Inspiration from Legend

Inspiration from Legend

What I liked most about Stargate and Stargate SG-1 was tha tit was steeped in legend. I took some untouched legends and myths and am working on a campaign that is centered around the lost continent of Mu.

The Lost Continent of Mu

Mu is the name of a hypothetical continent that allegedly existed in one of Earth’s oceans, but disappeared at the dawn of human history.

The concept and the name were proposed by 19th century traveler and writer Augustus Le Plongeon, who claimed that several ancient civilizations, such as those of Egypt and Mesoamerica, were created by refugees from Mu — which he located in the Atlantic Ocean. This concept was popularized and expanded by James Churchward, who asserted that Mu was once located in the Pacific.

The existence of Mu was disputed already in Le Plongeon’s time. Today, scientists universally dismiss the concept of Mu (and of other lost continents like Lemuria) as physically impossible, since a continent can neither sink nor be destroyed in the short period of time required by this premise. Mu is today considered to be a fictional place.

The Nacaal

Naacal is the name of an ancient people and civilization claimed to have existed by first Augustus Le Plongeon and later James Churchward. Though there is no scientific or archaeological evidence for the existence of the Naacals, various later fictional works have made use of them.

The Naga

Naga is the Sanskrit and Pali word for a deity or class of entity or being, taking the form of a very great snake—specifically the King Cobra, found in Hinduism and Buddhism. The use of the term naga is often ambiguous, as the word may also refer, in similar contexts, to one of several human tribes known as or nicknamed “nagas”; to elephants; and to ordinary snakes, particularly the King Cobra and the Indian Cobra, the latter of which is still called nag in Hindi and other languages of India. A female naga is a nagī or nagini.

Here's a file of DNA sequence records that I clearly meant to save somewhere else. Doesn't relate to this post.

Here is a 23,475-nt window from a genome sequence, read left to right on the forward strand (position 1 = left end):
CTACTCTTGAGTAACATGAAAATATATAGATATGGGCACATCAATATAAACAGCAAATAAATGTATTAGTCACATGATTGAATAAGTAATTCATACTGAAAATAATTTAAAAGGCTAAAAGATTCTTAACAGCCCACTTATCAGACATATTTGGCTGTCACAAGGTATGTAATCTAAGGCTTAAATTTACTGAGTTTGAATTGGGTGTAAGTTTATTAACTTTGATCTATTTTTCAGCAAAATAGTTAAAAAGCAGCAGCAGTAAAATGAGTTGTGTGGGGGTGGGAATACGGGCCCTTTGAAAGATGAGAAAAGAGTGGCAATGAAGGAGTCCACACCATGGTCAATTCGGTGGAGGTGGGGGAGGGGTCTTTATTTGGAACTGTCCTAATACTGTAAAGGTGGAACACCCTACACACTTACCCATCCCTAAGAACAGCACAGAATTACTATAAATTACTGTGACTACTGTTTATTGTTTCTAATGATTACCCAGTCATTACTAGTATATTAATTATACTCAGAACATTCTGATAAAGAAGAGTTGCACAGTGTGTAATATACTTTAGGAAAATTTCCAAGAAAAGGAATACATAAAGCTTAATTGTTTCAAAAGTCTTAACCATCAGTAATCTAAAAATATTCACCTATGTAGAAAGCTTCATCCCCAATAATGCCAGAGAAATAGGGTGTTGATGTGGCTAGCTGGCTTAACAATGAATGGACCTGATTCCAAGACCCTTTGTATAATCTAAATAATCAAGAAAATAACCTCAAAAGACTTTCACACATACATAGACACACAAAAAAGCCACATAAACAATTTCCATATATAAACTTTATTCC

The Feathered Serpent refers to prominent serpent deities throughout Mesoamerica. Thought to have originated during the times of the Olmec(1150-500 BC), as some of the earliest known depictions of the serpent god have appeared in their sculptures. There is no surviving account of Olmec religious belief, unlike the later Maya and Aztec. It is apparent however that the Olmec had significantly influenced later mesoamerican cultures as many of the later religions and mythologies are similar to apparent Olmec beliefs, based on archeological findings of various sculptures and jade carvings of the Olmec culture and later pre-Columbian accounts. The Olmecs however did not depict their serpent deity with feather or bird-like characteristics. It is believed that the serpent deity received its precious feathers from the people of Teotihuacan, as several representations exist of a “feathered” or “plumed” serpent. Like the Olmec however, the people of Teotihuacan left little account of their belief system.

In later traditions held throughout Mesoamerica, the feathered serpent was known as a bringer of knowledge, the inventor of books, and associated with the planet Venus (Although traditions vary from different cultures). Along with the feathered serpent deity, several other serpent gods existed in the pantheon of Mesoamerican gods with similar traits.